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Tag: Tech (1-10 of 15)

Roku readies its streaming video TVs for launch


For all the binge watching and cable-cutting going on, our actual television sets are kind of late to the streaming video party. That’s not to say they haven’t tried—it’s just that they’re terrible at it. But maybe they’re about to get better.

According to Variety, Roku, the company behind the eponymous set-top streaming box that competes with Apple TV, is prepping to launch a line of TVs with its streaming software baked in. Available in a range of sizes from 32″ to 55″, the TVs will be manufactured by TCL and Hisense USA, and will launch in late August and early September. Prices for TCL’s models will range from $229 to $649. Hisense has not announced price points for its models, as it plans to let retail partners set price points.

The Roku TVs will be preset to take users to their streaming services first (a setting that can be changed to have them function more like a traditional TV), letting users select from options like Netflix, HBO Go, and Hulu Plus. Then, of course, the real challenge begins: deciding what to watch.

CNET reporter quits over CBS editorial interference

Technology reviews by website CNET have long been respected for their thoroughness and integrity, but that reputation has come under scrutiny after a top reporter quit over what he says is editorial interference by its parent company, CBS Corp.

The dispute centers on CNET’s choice of best gadgets from last week’s International CES show in Las Vegas.

CNET voted Dish Network Corp.’s “Hopper with Sling” the best home theater and audio product. Because CBS is in a legal fight with Dish over the Hopper’s ad-skipping capabilities, CBS vetoed the selection, saying the product couldn’t be considered “Best of CES.” Instead, CNET’s official selection was a sound bar from TV maker Vizio. READ FULL STORY

Jack Black-produced web comedy series 'Ghost Ghirls' to debut in the spring

It seems Jack Black can’t get enough ghostbuster-based gags. Last week he filled the shoes of Dan Aykroyd at a live reading of the Ghostbusters script organized by director Jason Reitman at the Los Angeles County Museum of Art. Now, it has been announced that he’s producing a new web comedy series called Ghost Ghirls that will debut on Yahoo! Screen next spring.


Hulu launches original scripted programming with political drama 'Battleground'

Hulu announced today that the TV and movie streaming website will debut its first original scripted series, the political docudrama Battleground, on Feb. 14. Starring a cast of mostly young unknowns, the show chronicles a hardscrabble primary campaign for the Wisconsin senate. “People hate politics but they love elections,” exec producer J.D. Walsh said in a release. “Campaigns are about good versus evil, our team versus yours, relationships, temptations, power, unimaginable triumphs and heartbreaking defeats. I’m interested in the people behind the people.” You can check out the trailer for the show below:  READ FULL STORY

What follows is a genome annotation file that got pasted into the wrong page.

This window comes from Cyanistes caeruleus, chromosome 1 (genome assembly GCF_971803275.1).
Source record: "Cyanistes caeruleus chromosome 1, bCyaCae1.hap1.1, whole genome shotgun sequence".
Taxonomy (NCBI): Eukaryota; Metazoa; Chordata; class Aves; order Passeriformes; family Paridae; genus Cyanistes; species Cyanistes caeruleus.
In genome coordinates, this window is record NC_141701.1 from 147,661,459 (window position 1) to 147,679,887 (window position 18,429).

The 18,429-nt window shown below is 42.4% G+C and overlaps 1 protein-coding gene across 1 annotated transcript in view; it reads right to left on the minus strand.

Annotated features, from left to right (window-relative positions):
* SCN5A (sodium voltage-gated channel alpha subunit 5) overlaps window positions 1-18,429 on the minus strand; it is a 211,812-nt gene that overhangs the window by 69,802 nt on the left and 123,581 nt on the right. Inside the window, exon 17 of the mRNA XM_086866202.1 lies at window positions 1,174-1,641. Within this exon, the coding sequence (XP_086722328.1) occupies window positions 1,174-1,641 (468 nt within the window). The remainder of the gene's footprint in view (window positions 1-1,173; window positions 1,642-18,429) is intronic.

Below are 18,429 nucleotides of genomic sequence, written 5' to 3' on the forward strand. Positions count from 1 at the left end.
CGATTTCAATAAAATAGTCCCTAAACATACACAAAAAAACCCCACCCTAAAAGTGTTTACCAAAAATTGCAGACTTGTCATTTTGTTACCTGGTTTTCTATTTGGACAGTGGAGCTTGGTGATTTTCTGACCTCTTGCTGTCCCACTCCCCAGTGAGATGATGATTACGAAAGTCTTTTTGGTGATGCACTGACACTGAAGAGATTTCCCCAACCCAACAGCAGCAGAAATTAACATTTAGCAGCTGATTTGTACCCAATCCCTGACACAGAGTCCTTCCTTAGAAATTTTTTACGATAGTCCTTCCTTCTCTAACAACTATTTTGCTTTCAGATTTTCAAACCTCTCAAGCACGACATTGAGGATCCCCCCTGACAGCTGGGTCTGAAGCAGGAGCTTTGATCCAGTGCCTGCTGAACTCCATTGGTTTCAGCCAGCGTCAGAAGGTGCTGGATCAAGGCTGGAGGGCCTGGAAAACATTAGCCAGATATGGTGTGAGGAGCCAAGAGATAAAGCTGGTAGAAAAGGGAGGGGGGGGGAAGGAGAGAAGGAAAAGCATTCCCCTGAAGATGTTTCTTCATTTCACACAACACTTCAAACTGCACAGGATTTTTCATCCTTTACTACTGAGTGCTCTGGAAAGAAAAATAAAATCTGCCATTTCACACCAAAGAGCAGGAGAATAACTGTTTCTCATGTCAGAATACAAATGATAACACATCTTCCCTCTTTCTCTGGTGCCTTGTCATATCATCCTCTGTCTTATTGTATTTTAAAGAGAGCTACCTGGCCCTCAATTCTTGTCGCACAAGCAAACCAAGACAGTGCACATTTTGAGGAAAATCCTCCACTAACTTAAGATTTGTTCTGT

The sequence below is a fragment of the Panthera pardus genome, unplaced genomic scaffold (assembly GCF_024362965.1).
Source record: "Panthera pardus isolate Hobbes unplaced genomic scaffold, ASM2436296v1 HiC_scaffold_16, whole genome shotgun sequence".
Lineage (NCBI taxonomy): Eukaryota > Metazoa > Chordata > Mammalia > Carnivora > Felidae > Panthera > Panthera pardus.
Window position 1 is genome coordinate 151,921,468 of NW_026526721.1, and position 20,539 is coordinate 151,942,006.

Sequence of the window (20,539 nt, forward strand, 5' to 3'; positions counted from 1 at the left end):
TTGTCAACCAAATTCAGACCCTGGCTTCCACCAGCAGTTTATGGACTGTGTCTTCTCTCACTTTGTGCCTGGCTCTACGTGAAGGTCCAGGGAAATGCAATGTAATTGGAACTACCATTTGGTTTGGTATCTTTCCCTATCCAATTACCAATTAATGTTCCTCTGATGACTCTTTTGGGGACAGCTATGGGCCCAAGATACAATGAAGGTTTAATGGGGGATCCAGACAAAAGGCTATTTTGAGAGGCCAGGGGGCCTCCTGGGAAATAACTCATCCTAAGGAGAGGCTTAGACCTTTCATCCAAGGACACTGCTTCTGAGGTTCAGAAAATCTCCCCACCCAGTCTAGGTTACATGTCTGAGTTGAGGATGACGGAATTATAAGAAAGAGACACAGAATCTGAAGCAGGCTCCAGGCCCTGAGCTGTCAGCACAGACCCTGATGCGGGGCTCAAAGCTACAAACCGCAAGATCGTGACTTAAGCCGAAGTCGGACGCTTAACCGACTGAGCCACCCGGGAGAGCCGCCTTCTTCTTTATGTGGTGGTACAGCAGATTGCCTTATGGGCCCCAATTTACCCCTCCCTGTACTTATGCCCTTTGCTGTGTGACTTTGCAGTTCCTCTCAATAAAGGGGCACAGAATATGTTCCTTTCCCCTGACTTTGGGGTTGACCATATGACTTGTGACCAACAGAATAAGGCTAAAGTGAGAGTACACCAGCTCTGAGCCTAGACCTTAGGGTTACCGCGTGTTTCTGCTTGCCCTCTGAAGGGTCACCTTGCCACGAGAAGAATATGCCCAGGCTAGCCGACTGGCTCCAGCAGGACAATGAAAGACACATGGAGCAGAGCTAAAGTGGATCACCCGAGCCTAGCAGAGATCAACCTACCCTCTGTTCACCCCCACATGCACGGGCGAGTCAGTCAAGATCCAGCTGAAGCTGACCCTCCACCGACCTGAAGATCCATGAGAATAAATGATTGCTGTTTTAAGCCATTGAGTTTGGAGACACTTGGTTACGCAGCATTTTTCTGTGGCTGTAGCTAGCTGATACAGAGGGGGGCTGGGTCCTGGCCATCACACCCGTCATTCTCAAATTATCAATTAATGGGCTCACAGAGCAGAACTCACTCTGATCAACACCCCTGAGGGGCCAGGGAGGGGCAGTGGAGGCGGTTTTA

Jackson Rathbone on his new Facebook series 'Aim High,' and saying goodbye to 'Twilight'

As anyone who has witnessed the mass hysteria of a Twilight premiere or been within the vicinity of one of the wildly popular vampire saga’s cast members can attest, Twihards will do just about anything to get close to the actors from the film. Luckily, for fans of Jackson Rathbone, who plays Jasper in series, they’ll no longer have to claw and scream their way to get to him among the endlessly devoted Twilight faithful. Instead, from now on, they’ll simply need to log into Facebook.

The actor is starring in an interactive new web series called Aim High, in which he plays teenager Nick Green, who is a high schooler by day and a U.S. spy by night. But the twist here isn’t that Rathbone’s character is leading a double life, it’s that viewers will, quite literally, be able to get in on the actionREAD FULL STORY

Amazon Prime to stream CBS TV library

CBS and have announced a non-exclusive licensing agreement that will enable Amazon customers to stream television shows from CBS’s vast library. Amazon Prime customers will now be able to watch thousands of episodes from the CBS library, including full seasons of The Tudors, Numb3rs, Medium, Star Trek, Frasier, and Cheers.  “Amazon has created one of the most popular consumer marketplaces in the world, and we are very pleased to make these titles available to their Instant Video and Prime customers,” said Leslie Moonves, president and CEO of CBS.  “This new agreement represents another meaningful way for us to realize incremental value for CBS’s content.”

Report: Google in talks to buy Hulu

Both Google and Hulu are staying mum concerning reports that the companies are in preliminary talks for Google to buy the online video site.

Following a Los Angeles Times report that Google is among the potential buyers currently meeting with Hulu, a Google spokesperson told EW today, “We don’t comment on rumor or speculation.” A Hulu spokeswoman declined to comment as well. The paper’s unnamed sources also claimed Microsoft Corp. and Yahoo were also among those interested.

The article makes clear that all these sites are looking for a piece of the ever-growing tech pie because of the big-name advertisers attached to the TV shows featured on Hulu and, of course, its millions of users.

Kevin Smith, Adam Carolla, Kevin Pollak launching late-night show on AOL

Image Credit: Jerod Harris/Getty Images; Paul Froggatt/PR Photos; Michael Caulfield/Getty Images

AOL is getting into the late-night game, with Kevin Smith, Adam Carolla, and Kevin Pollak joining forces for a nightly online video series.